Semper K9 is honored to announce the acceptance of Wolfe, a 10-week old lab-mix into our Service Dogs for Veterans program. Wolfe comes to us from our rescue partner, Operation Paws for Homes and is named in memory of Lance Corporal Colin J. Wolfe, USMC.

LCpl Colin Wolfe

Colin Wolfe was born in Midland, Texas, Nov. 19, 1986. His early years were spent in Dallas, Texas, and in 1991, Colin moved with his family to Manassas, Va. He was a member of Congregation Ner Shalom in Prince William County, where he was Bar Mitzvahed in Aug. 2000. Colin attended Jeannie Dean Elementary School, Grace E. Metz Middle School and graduated from Osbourn High School in 2005. Colin grew up playing baseball in GMBL, as well as many other activities.

It was in elementary school that a group of Marines visited Colin’s school. Manassas is very close to Marine Corps Base Quantico and Headquarters Marine Corps Henderson Hall as well as Marine Barracks, Washington D.C. He returned home that afternoon with their presentation swimming in his head. Perhaps, he told his parents, he might enlist one day. It was just childhood talk, his parents reasoned. Their son was a skilled ballet dancer, performing since childhood with a local dance company, and he had smarts. Perhaps he would go to college.

Then came September. 11, 2001. Wolfe was 14 when the twin towers fell, and like so many, he watched in horror as the Pentagon burned on news channels. He was just a boy, but the call to action that he felt struck deep. In the years that followed, he collected articles depicting the attacks and search for Osama bin Laden. He talked with friends and family about the war on terror and visited the Pentagon and Ground Zero in New York.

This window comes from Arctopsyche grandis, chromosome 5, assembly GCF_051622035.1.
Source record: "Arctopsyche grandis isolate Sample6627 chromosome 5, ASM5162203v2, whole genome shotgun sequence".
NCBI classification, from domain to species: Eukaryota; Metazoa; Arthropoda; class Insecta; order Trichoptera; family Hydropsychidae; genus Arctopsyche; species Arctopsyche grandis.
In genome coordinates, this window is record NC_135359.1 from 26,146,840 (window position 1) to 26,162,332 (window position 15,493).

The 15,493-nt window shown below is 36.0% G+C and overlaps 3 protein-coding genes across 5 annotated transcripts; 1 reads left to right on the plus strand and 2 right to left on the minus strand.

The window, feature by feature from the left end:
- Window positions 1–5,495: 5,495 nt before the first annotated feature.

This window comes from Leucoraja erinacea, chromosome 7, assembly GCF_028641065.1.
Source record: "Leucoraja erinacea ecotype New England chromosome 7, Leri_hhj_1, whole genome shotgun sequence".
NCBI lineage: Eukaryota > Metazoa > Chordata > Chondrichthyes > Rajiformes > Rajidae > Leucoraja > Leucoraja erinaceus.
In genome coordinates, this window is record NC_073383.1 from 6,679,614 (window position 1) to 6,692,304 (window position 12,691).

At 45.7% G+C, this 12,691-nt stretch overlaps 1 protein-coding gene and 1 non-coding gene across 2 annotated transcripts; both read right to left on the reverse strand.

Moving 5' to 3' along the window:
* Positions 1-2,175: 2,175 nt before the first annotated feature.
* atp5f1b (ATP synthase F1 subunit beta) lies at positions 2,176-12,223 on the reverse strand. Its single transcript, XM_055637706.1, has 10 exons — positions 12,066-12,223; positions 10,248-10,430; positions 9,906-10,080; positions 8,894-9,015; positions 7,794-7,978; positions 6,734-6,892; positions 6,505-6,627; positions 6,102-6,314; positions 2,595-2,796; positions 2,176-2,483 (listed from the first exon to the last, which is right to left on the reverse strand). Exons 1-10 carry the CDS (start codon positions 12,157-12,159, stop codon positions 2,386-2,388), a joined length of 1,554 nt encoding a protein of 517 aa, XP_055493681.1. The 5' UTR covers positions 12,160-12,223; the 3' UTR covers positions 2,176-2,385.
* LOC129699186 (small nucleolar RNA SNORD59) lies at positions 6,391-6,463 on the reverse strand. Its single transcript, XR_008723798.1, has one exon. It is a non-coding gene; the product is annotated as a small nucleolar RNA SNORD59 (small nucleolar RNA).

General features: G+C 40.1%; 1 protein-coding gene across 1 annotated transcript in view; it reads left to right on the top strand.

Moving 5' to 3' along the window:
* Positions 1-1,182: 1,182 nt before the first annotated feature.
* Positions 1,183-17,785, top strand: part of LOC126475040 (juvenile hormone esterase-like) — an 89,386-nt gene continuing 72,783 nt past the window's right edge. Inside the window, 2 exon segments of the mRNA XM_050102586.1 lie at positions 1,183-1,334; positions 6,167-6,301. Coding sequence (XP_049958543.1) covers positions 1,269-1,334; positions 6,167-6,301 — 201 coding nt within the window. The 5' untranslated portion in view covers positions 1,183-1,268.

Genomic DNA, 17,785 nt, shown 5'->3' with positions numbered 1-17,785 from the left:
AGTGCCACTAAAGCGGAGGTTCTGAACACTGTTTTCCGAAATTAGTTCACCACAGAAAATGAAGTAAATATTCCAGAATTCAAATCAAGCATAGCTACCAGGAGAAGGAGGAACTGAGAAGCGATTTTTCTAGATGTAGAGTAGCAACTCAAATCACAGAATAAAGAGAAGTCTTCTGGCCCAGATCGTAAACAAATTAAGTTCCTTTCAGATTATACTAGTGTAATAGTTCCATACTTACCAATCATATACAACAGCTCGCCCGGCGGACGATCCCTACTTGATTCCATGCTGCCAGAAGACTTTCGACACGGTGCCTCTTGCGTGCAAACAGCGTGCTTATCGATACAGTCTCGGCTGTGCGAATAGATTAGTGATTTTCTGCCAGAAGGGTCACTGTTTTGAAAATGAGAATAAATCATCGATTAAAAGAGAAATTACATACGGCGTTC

When he graduated from Osbourn High School in Manassas, he did the one thing he felt in his heart that was right: He enlisted in the Marines.

LCpl Colin J. Wolfe, 19, was deployed to Iraq in July. He was killed August 30, 2006, in Anbar province, when the Humvee in which he was riding struck a roadside bomb. “He knew what he was fighting for and what he was all about,” Mark Wolfe said. “He believed he was serving the country, protecting the country. He had made his choice.”

Colin was buried at Arlington on September 11, 2006, five years to the day that inspired his journey.

In 2014, his mother’s ballet company produced ‘Colin’, a ballet that shares the story of Colin’s short life — from childhood years spent playing Little League baseball, studying ballet and learning his Sabbath prayers, through teen years marked by his commitment, made on Sept. 11, 2001, to serve his country and become a Marine. The performance goes on to depict Colin heading off to boot camp at Parris Island, falling in love, shipping off to Iraq with his Camp Lejeune, N.C.-based infantry unit, the 3rd Battalion/2nd Marines and, finally, what came after the roadside-bomb attack that claimed his life. The heart-wrenching grief suffered by Colin’s family, friends and young girlfriend, as well as the subsequent outpouring of community support.

 

Amy Wolfe dances at the end of Colin for the Manassas Ballet Company at Hylton Performing Arts Center.